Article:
Stuart Hameroff

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Stuart Hameroff
Hameroff in 2008
Born (1947-07-16) 16 July 1947 (age 76)
Buffalo, New York, United States
CitizenshipUnited States
Alma materUniversity of Pittsburgh (B.S.)
Hahnemann University Hospital (M.D.)
Known forConsciousness studies
Toward a Science of Consciousness
Scientific career
InstitutionsUniversity of Arizona

Stuart Hameroff (born July 16, 1947) is an American anesthesiologist and professor at the University of Arizona known for his studies of consciousness and his controversial contention that consciousness originates from quantum states in neural microtubules. He is the lead organizer of the Science of Consciousness conference.


Hameroff received his BS degree from the University of Pittsburgh and his MD degree from Hahnemann University Hospital, where he studied before it became part of the Drexel University College of Medicine. He took an internship at the Tucson Medical Center in 1973. From 1975 onwards, he has spent the whole of his career at the University of Arizona, becoming professor in the Department of Anesthesiology and Psychology and director for the Center for Consciousness Studies, both in 1999, and finally Emeritus professor for Anesthesiology and Psychology in 2003.


At the very beginning of Hameroff's career, while he was at Hahnemann, cancer-related research work piqued his interest in the part played by microtubules in cell division, and led him to speculate that they were controlled by some form of computing. It also suggested to him that part of the solution of the problem of consciousness might lie in understanding the operations of microtubules in brain cells, operations at the molecular and supramolecular level.[1]

Hameroff's first book Ultimate Computing (1987) argues that microtubes allow for computation sufficient to explain consciousness.[2] The main substance of this book dealt with the scope for information processing in biological tissue and especially in microtubules and other parts of the cytoskeleton. Hameroff argued that these subneuronal cytoskeleton components could be the basic units of processing rather than the neurons themselves. The book was primarily concerned with information processing, with consciousness a secondary consideration.

Separately from Hameroff, the English mathematical physicist Roger Penrose had published his first book on consciousness, The Emperor's New Mind, in 1989.[3] On the basis of Gödel's incompleteness theorems, he argued that the brain could perform functions that no computer or system of algorithms could. From this it could follow that consciousness itself might be fundamentally non-algorithmic and therefore impossible to model as a classical Turing machine type of computer. This conflicts with the idea that consciousness is explainable mechanistically, the prevailing view among neuroscientists and artificial intelligence researchers.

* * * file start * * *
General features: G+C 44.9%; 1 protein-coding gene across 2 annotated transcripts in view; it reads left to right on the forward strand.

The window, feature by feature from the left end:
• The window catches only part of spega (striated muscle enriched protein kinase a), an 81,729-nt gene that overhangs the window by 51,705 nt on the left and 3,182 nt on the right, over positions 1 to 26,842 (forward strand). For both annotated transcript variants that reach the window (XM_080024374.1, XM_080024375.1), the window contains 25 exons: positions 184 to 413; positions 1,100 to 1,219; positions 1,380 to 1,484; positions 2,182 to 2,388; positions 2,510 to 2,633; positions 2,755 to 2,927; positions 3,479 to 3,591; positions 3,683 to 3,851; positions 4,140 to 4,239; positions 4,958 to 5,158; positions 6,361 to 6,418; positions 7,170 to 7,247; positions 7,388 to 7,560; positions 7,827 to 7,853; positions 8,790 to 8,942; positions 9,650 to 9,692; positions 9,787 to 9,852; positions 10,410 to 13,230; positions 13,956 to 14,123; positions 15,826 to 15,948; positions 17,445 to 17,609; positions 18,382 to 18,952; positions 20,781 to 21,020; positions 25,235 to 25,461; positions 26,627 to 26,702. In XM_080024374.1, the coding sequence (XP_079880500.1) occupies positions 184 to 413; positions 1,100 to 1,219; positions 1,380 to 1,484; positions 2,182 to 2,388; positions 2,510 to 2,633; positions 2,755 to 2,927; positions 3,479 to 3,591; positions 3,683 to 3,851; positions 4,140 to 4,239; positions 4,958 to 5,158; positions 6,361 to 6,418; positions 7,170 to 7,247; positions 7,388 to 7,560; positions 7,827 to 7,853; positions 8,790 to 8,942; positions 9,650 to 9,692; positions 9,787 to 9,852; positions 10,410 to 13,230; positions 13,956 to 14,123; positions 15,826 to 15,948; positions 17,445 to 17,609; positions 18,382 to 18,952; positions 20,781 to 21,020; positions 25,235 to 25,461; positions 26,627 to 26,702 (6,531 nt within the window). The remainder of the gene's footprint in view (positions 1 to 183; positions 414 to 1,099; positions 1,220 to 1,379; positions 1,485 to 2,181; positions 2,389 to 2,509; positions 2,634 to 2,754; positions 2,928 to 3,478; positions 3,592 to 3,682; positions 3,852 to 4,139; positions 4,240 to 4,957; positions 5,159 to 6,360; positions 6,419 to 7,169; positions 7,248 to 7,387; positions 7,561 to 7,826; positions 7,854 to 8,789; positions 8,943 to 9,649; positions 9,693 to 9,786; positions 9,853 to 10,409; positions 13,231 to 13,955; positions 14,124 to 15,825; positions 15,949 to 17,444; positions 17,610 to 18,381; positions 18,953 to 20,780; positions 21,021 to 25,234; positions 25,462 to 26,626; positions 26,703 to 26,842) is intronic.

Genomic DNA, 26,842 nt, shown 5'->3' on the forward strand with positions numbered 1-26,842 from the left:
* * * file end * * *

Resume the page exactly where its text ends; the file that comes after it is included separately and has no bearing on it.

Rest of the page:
Penrose saw the principles of quantum theory as providing an alternative process through which consciousness could arise. He further argued that this non-algorithmic process required a new form of the quantum wave reduction, later given the name objective reduction (OR), which could link the brain to the fundamental spacetime geometry.

Hameroff was inspired by Penrose's book to contact Penrose regarding his own theories about the mechanism of anesthesia, and how it specifically targets consciousness via action on neural microtubules. The two met in 1992, and Hameroff suggested that the microtubules were a good candidate site for a quantum mechanism in the brain. Penrose was interested in the mathematical features of the microtubule lattice, and over the next two years the two collaborated in formulating the orchestrated objective reduction (Orch-OR) model of consciousness. Following this collaboration, Penrose published his second consciousness book, Shadows of the Mind (1994).[4]

Over the years since 1994, Hameroff has been active in promoting the Orch-OR model of consciousness through his web site and lectures.[5]


Hameroff and Penrose's model has been met with skepticism from many disciplines.[6][7] Rick Grush and Patricia Churchland, argued that "physiological evidence indicates that consciousness does not directly depend on microtubule properties in any case".[8]

In 2000, physicist Max Tegmark calculated that quantum states in microtubules would survive for only 10−13 seconds, too brief to be of any significance for neural processes.[9][10] Hameroff and the physicists Scott Hagan and Jack Tuszynski replied to Tegmark arguing that microtubules could be shielded against the environment of the brain and that Tegmark had used his own criteria for the reduction of the wavefunction, and did not use Penrose's OR, which is the basic assumption behind the whole theory.[11] Christof Koch and Klaus Hepp also agreed that quantum coherence does not play, or does not need to play any major role in neurophysiology.[12][13] Koch and Hepp concluded that "[t]he empirical demonstration of slowly decoherent and controllable quantum bits in neurons connected by electrical or chemical synapses, or the discovery of an efficient quantum algorithm for computations performed by the brain, would do much to bring these speculations from the 'far-out' to the mere 'very unlikely'."[12] In 2022, a group of Italian physicists conducted several experiments that failed to provide evidence in support of a gravity-related quantum collapse model of consciousness, weakening the possibility of a quantum explanation for consciousness.[14][15]